A grant worth almost $500,000 has been given to the Hall County Sheriff’s Office and Gainesville Police Department from the Governor’s Office of Highway Safety.
It is intended to support the existing Highway Enforcement of Aggressive Traffic grant.
H.E.A.T., according to the highway safety agency, is a multi-jurisdictional task force specifically designed to combat aggressive traffic across Georgia. It’s also designed to increase seatbelt use, educate the public about traffic safety, dangers of driving under the influence and distracted driving.
It started as a team of three officers and has grown to the state level.
Aggressive traffic is defined as drivers who speed or are impaired.
Hall County and Gainesville’s departments were chosen out of about 10 due to the high number of traffic fatalities compared with other counties, according to Keller Sheppard with the Governor’s Office of Highway Safety.
The other two departments chosen were the Savannah-Chatham Metropolitan Police Department and Newton County Sheriff’s Office. Three isn’t a set number of grants given out, but a number that depends on how much funding the office has to give out.
Other applicants had fewer than 10 traffic fatalities through the past two years, while Hall had 71 in the past 25 months. According to the Georgia Electronic Accident Reporting System, Hall County had 32 total traffic fatalities in 2016.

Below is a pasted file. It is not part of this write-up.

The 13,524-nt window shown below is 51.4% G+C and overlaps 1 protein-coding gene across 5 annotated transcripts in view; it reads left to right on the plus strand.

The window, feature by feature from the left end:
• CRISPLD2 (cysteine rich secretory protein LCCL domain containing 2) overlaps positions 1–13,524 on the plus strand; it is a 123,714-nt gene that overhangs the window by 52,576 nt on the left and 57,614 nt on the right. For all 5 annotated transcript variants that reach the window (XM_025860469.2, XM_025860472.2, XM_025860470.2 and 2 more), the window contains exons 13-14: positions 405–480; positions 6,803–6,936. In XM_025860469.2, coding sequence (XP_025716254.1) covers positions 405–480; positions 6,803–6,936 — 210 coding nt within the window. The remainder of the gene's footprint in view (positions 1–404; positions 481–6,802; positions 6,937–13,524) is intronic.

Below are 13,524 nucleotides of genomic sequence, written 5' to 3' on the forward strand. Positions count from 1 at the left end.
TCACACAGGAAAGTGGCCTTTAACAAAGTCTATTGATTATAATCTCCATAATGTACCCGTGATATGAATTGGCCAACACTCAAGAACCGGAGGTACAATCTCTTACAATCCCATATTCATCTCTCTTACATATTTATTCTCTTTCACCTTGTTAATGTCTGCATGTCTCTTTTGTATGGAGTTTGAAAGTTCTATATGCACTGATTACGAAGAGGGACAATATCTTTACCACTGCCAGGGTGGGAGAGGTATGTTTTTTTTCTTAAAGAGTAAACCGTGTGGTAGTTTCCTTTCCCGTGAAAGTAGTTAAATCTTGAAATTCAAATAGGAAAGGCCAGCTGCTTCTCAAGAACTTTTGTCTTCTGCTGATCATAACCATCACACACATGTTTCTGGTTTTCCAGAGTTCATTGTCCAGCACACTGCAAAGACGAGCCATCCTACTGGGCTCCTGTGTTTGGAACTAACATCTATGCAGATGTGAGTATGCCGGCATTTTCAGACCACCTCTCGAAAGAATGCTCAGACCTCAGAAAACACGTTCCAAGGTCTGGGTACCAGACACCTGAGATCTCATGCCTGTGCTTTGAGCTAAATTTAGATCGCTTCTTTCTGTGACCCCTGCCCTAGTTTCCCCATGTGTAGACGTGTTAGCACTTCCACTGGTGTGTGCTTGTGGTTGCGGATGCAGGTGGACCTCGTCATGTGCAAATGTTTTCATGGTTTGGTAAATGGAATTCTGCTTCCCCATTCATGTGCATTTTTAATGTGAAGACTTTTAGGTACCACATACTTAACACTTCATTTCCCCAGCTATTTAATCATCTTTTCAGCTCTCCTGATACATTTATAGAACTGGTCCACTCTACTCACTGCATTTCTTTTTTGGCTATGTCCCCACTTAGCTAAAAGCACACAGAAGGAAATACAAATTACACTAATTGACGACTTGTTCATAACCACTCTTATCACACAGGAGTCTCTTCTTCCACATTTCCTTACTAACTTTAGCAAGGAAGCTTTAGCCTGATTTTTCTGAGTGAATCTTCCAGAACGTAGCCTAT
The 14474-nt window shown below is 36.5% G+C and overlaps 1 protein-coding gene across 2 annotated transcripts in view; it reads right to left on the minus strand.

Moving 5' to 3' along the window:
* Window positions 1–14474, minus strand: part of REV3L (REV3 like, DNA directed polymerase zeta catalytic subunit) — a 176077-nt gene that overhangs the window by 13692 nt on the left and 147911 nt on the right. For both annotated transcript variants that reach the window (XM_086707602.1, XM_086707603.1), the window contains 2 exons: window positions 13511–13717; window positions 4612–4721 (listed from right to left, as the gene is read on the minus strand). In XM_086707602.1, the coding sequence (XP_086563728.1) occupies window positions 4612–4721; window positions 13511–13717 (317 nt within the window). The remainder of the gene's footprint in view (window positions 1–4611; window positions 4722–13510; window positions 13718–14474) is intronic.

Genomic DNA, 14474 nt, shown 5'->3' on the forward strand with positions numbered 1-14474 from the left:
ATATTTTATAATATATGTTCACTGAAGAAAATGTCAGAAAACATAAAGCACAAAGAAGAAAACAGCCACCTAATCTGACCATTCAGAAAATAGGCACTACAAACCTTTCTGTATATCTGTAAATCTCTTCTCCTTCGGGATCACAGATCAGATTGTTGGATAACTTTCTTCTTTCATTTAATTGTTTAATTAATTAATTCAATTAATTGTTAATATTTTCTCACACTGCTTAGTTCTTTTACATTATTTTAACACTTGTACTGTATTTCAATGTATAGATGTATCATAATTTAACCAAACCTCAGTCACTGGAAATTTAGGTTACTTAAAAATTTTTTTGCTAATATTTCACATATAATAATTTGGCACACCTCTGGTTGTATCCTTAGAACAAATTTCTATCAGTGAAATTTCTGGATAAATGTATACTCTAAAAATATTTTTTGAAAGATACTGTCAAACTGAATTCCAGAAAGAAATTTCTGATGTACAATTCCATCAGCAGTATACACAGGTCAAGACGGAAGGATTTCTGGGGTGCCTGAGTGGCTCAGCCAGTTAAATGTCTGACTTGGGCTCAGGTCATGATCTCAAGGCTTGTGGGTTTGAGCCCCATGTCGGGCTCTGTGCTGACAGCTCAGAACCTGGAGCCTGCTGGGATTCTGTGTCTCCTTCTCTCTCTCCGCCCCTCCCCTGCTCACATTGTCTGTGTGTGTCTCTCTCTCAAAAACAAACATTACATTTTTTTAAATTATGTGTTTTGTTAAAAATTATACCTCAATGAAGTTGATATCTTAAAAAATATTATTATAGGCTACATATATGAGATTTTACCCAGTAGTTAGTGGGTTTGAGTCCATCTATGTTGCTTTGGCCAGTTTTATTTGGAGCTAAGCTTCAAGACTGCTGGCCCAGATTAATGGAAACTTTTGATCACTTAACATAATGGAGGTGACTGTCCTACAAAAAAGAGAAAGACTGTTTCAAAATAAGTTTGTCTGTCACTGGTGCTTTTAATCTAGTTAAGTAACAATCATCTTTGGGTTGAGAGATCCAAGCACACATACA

The money will be given on a reimbursement basis, meaning the sheriff’s office or the police department will spend the money, send a monthly activities and expenditures report, and the money will come in from there, according to Sheppard.
A press release sent by Sgt. Kevin Holbrook of the Gainesville Police Department said the grant would allow Gainesville Police to purchase three fully equipped patrol vehicles, as well as the salaries and benefits to support these officers for three years.
“Agencies like the Hall County Sheriff’s Office and Gainesville Police Department receive these H.E.A.T. grants because they have shown a particular dedication to protecting their citizens from impaired drivers,” said GOHS Director Harris Blackwood in the release. “This dedication is crucial because alcohol-related crash deaths still account for 25 percent of traffic fatalities in Georgia.”
Further information was not available by Wednesday night. A press conference has been scheduled for 2 p.m. Thursday to discuss the grant.